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This Hour: Latest South Carolina news, sports, business and entertainment

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LEGISLATURE RETURNS

SC House to hold special, one-day session

COLUMBIA, S.C. (AP) - South Carolina House members are returning to Columbia next week to take up two of Gov. Nikki Haley's vetoes.

A spokesman for House Speaker Bobby Harrell said Friday the House will hold a special, one-day session next Wednesday. The chamber will decide whether to override vetoes left over from the session that ended in June.

One bill is intended to help South Carolina's public libraries keep out disrupters. The other is a local bill allowing a tax hike for firefighting in coastal Murrell's Inlet and Garden City.

Both are Senate bills. The Senate voted overwhelmingly to override Haley's opposition. But those votes occurred in the last days of an extended legislative session, after the House already had gone home. An override requires a two-thirds vote in both chambers.

DANIEL'S LAW

1-day-old infant left at Lexington hospital

COLUMBIA, S.C. (AP) - South Carolina authorities say a 1-day-old infant was legally abandoned at Lexington Medical Center this week.

The Department of Social Services said in a release Friday that it has custody of a healthy, white baby boy left at the hospital Wednesday. The infant was reportedly born at home a day earlier and weighs 7 pounds.

Anyone wishing to assert parental rights of the infant must do so at a hearing set for Oct. 15.

The case falls under "Daniel's Law."

The state's save haven law allows parents to safely abandon infants up to a month old without punishment. The infant must be left in an employee's hands at a hospital or other allowed location.

MONTGOMERY-SPEEDING ARREST

Trooper who arrested NFL's Montgomery fired

COLUMBIA, S.C. (AP) - The South Carolina state trooper who arrested NFL defensive lineman Sam Montgomery at a traffic stop last June has been fired.

The state Department of Public Safety said Friday that Lance Cpl. R.S. Salter was terminated for violating agency policies including conduct unbecoming a state employee. Salter stopped Montgomery in June when the Cincinnati Bengals defensive lineman was returning to his Greenwood home.

Montgomery was arrested and spent a night in jail after Salter clocked him going 89 mph in a 55 mph zone. But the trooper's dashboard camera also captured the officer threatening to use a Taser because the 6-foot-3, 262-pound lineman was struggling to understand his commands.

The agency said Salter's interaction with Montgomery was inconsistent with how troopers are trained to conduct themselves during such traffic stops.

CHURCH BREAK-INS

Lancaster deputies investigate church break-ins

LANCASTER, S.C. (AP) - Lancaster County sheriff's deputies are investigating a series of break-ins at 10 churches.

The Herald of Rock Hill reports the incidents have all occurred in the past two weeks.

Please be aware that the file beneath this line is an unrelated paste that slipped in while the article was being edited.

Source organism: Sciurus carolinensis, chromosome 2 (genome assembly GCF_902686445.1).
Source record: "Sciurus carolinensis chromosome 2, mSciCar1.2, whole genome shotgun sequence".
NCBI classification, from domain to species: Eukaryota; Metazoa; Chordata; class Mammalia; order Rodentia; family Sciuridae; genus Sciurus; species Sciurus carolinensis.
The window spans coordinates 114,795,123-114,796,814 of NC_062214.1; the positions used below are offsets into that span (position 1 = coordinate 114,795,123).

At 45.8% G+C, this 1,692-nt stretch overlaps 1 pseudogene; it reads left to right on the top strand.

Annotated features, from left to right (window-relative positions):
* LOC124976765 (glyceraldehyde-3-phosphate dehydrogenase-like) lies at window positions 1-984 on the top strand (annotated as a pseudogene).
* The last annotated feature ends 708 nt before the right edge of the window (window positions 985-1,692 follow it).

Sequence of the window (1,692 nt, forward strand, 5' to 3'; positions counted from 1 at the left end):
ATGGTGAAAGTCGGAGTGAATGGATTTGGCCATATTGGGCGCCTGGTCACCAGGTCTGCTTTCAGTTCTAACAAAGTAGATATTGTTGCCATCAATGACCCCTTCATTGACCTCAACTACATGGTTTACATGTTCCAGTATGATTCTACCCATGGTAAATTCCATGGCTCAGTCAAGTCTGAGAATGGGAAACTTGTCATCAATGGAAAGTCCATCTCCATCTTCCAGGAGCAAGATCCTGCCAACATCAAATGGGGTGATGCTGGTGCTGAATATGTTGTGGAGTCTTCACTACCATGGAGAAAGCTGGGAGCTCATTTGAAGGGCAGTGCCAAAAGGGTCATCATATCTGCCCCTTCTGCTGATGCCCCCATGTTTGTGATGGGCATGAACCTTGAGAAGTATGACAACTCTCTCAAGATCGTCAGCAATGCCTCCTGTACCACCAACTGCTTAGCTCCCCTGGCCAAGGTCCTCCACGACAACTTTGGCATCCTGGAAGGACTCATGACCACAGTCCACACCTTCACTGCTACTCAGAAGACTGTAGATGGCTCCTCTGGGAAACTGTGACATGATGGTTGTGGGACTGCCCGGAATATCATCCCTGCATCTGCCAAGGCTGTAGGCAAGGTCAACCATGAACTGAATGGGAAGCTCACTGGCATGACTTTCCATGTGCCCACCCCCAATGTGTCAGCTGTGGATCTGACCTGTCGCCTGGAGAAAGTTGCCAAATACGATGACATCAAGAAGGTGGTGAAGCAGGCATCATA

Deputies say some of the break-ins have caused damage. But investigators say nothing of significant value was taken in eight of the break-ins.

Some unusual items have been taken, including the burner from a stove, food, motor oil and a water hose.

No arrests have been made.

FORMER LAWMAKER INDICTED

Former lawmaker Thad Viers to appear in court

COLUMBIA, S.C. (AP) - A former South Carolina lawmaker is appearing in federal court next week on charges he helped a businessman hide assets, then lied about it to federal agents.

Court records show Thad Viers' arraignment is set for Thursday in Florence. A lawyer listed for him didn't immediately respond to a message Friday seeking comment.

Viers faces charges of money laundering, lying to an IRS agent and other charges. The Myrtle Beach Republican ran for U.S. House in 2012 but was derailed after a harassment arrest that led to a guilty plea and a 60-day weekend jail sentence.

In 2007, he pleaded no contest to illegal communication and was fined $500 for threats made to a man who was dating a woman who was Viers' estranged wife at that time.

CHARLESTON VA-CAREGIVERS

VA reviews caregiver support in Charleston

CHARLESTON, S.C. (AP) - A report from the Veterans Affairs Inspector General's Office recommends improvements to the support program for family members and others who care for veterans treated at the Ralph Johnson Medical Center in Charleston.

The program provides medical, training, travel and financial benefits to caregivers for veterans and active duty service members.

The report finds that half the applications to participate in the program in Charleston were not processed in the required 45 days. It also found the center staff did not conduct 90-day and annual follow-up visits as required by law.

The report makes a number of recommendations, including that applications be handled in a timely manner.

Center Director Scott Isaacks agrees with the recommendations and said they should all be implemented by December.

Copyright 2014 The Associated Press. All rights reserved. This material may not be published, broadcast, rewritten or redistributed.

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